If Diana Waterman wins, I hope she can work with whoever is elected as the new First Vice-Chair and – once those of us who care get her aligned in the right direction insofar as listening to the grassroots rather than those who seem to treat the MDGOP as a place to wield their microscopic bit of power – work with her on improving our chances in 2014 and not some far-off election cycle.
Originally I was planning on listening to the Dorchester County candidate forum tonight before I made up my mind. But with the voluminous information made available through the internet and social media on the candidates, it occurred to me that there’s already the tools out there for most to do their homework.
But it was that gesture in Fruitland, reinforced by the candid assessment and glowing endorsement of Gary Rumsey of St. Mary’s County, which tipped the scales. I decided that, even though I now have a stake in the race, those who know me also probably believe I’ll still be a fair arbiter of what’s said later tonight in Cambridge. That post will probably be the last thing I write before heading off to Timonium since I’m sure I will pre-write something unrelated to the convention for Saturday.
You know, it’s sort of funny. Originally I thought Collins was some sort of stalking horse for Diana Waterman but now chances are better and better he may walk off with the whole shooting match.
It’s time to put the bickering and acrimony behind us, and I think the best healer will be Collins Bailey. He doesn’t care about credit, just that the job is done right – and we have a LOT of work to do. He deserves your vote Saturday.
I really wish this were an April Fool’s hoax, but instead it’s yet another cruel joke played on Maryland taxpayers who will now be forced to cough up over $3 billion a year to satisfy Martin O’Malley’s lust for spending.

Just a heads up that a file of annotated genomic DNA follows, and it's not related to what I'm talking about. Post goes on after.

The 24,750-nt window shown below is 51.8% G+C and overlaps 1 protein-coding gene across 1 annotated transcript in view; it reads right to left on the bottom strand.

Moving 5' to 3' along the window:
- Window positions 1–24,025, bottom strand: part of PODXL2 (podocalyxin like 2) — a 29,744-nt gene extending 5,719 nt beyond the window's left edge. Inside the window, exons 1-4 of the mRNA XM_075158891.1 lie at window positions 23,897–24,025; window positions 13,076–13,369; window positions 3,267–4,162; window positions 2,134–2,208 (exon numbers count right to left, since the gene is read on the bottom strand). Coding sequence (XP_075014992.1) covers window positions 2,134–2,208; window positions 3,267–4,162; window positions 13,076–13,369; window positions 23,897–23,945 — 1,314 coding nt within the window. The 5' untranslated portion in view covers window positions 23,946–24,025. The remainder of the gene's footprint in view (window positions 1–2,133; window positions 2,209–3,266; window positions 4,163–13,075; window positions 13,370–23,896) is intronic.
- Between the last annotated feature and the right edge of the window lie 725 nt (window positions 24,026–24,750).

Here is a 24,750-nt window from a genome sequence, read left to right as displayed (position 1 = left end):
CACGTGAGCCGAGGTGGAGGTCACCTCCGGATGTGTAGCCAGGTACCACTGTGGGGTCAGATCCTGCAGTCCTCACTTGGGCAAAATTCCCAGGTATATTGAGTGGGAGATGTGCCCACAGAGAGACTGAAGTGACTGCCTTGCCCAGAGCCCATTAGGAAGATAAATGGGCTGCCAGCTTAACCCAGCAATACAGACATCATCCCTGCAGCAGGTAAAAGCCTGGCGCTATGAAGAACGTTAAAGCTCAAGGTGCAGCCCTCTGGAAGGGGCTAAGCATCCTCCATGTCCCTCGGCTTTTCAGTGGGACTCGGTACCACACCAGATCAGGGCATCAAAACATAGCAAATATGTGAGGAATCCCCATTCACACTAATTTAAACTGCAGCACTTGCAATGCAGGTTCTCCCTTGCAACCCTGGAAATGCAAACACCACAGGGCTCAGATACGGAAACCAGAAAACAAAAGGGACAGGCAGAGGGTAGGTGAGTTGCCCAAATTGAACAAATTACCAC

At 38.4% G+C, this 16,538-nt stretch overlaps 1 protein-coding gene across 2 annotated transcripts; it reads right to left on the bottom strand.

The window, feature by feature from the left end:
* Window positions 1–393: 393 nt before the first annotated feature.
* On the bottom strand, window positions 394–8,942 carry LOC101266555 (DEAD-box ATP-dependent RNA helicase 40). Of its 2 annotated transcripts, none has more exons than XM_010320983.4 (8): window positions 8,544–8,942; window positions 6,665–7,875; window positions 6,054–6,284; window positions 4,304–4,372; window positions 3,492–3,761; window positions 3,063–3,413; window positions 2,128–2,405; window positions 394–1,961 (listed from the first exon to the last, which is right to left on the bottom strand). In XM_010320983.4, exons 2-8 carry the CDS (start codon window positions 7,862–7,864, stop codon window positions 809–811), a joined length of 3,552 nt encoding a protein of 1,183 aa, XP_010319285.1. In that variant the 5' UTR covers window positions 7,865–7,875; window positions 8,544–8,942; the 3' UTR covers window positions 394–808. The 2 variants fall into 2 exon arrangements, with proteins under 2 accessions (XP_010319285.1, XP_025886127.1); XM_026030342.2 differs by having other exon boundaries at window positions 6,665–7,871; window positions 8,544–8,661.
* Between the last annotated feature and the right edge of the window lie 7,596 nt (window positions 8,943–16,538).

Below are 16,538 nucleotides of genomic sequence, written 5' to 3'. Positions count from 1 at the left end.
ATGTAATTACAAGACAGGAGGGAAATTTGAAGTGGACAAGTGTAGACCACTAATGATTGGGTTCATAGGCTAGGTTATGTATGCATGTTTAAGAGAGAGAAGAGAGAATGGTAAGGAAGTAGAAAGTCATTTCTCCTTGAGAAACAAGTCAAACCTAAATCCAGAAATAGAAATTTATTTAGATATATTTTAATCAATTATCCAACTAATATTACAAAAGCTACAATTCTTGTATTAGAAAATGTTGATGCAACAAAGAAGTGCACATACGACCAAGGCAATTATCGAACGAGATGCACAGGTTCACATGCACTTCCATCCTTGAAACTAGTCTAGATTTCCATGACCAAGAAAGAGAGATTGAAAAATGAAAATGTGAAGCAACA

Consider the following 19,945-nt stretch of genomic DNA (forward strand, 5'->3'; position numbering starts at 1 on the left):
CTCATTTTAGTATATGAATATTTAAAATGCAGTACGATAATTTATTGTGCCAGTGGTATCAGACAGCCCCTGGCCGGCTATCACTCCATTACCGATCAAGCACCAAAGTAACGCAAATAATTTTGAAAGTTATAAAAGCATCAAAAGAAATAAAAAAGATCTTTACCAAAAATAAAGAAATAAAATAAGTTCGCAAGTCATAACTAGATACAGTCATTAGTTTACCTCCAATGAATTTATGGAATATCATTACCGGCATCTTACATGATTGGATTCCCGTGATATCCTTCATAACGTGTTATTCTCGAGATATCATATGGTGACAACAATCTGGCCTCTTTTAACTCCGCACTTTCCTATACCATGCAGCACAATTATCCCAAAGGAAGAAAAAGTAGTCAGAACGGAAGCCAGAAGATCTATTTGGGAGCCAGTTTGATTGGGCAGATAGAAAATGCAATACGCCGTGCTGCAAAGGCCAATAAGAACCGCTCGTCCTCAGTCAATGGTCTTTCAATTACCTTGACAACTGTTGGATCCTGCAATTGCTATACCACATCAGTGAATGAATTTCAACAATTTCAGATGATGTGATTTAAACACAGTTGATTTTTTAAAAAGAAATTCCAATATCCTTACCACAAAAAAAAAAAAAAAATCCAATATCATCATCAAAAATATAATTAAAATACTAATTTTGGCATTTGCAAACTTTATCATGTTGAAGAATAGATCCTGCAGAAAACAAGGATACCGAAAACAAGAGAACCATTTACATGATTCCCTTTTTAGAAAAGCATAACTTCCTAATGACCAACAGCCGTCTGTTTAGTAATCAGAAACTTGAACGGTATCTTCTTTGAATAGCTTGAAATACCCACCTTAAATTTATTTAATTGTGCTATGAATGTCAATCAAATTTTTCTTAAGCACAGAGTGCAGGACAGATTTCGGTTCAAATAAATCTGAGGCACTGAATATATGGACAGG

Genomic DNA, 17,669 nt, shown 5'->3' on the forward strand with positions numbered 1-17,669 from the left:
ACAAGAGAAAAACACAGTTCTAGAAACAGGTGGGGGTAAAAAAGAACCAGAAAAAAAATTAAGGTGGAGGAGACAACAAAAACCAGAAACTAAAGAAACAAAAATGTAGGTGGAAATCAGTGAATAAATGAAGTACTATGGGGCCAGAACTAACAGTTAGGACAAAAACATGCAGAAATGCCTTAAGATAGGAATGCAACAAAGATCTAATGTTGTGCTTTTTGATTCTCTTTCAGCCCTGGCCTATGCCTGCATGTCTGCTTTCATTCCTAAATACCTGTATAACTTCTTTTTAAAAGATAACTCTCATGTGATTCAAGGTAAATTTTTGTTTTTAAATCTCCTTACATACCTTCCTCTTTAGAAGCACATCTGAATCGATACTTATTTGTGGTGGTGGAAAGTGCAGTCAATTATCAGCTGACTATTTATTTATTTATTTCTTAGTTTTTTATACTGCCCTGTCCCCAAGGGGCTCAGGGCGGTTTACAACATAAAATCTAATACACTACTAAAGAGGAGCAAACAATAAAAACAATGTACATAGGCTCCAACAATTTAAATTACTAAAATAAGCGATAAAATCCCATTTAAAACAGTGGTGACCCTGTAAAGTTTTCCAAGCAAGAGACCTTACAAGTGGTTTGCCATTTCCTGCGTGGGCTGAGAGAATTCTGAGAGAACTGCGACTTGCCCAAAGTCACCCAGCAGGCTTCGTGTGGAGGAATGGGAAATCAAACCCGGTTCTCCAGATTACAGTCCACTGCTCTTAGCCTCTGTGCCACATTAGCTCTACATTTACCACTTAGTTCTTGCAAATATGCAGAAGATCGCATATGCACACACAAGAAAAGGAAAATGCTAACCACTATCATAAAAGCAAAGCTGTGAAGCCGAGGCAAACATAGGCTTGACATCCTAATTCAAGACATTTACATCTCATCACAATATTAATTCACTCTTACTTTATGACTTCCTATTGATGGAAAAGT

Just this morning the taxpayer watchdog Change Maryland came out with its newly revised summary of O’Malley’s 37 – yes, 37 – tax and fee increases enacted during his tenure. Here’s the sad list.
Needless to say, Change Maryland head Larry Hogan had some biting criticism of the recent O’Malley move:
The Governor calls it the Transportation Infrastructure Investment Act that will create jobs, end road congestion and create a 21st Century Transportation Network. I call it the Highway Robbery Act of 2013 – the 36th consecutive O’Malley tax hike that takes us to $3 billion removed annually from struggling Maryland families and small businesses which will cost us even more businesses, jobs and taxpayers.
Our top elected officials went to great lengths to avoid news coverage of the overwhelmingly unpopular gas tax by scheduling key announcements, committee votes and floor action on evenings and late Friday afternoons. The Governor led wind energy activists in chanting ‘give wind a chance,’ while the vast majority of Marylanders wish he would just give taxpayers a chance instead. Our top elected officials don’t know it yet, but they are sealing the deal for a tax revolt in Maryland.
Preferably that revolt will occur at the 2014 ballot box as many members of the free-spending majority party are relegated to the ash heap of history, replaced by common-sense conservatives who will give taxpayers a break and restore the state to a more business-friendly posture to promote real growth.
But it can’t be denied that the O’Malley administration has been good for Change Maryland’s business, as they note:
Change Maryland now has almost 35,000 members and has grown by nearly 10,000 since the most recent tax-raising legislative session began less than 90 days ago.
Bear in mind it was just under a year ago they were celebrating 12,000. Perhaps in a year’s time the cake as originally frosted will be correct.
Placed in terms we all can understand, though, Martin O’Malley’s $3.1 billion of annual tax increases – and this doesn’t count other increases in federal and local spending put into place since 2007 – are costing each and every Maryland man, woman, and child, black, white, Latino, Asian, legal, illegal, or anchor baby about 10 bucks a week or $500 a year. I don’t know about you, but to me that’s one Shorebirds game a week I couldn’t buy a ticket to. For others, as a lump sum, it might be that weekend getaway to Ocean City they cherish. Still others may see it as not being able to treat themselves to Italian ice a couple times a week – the point is, somewhere along the line the state deemed it wasn’t our money anymore, it was theirs.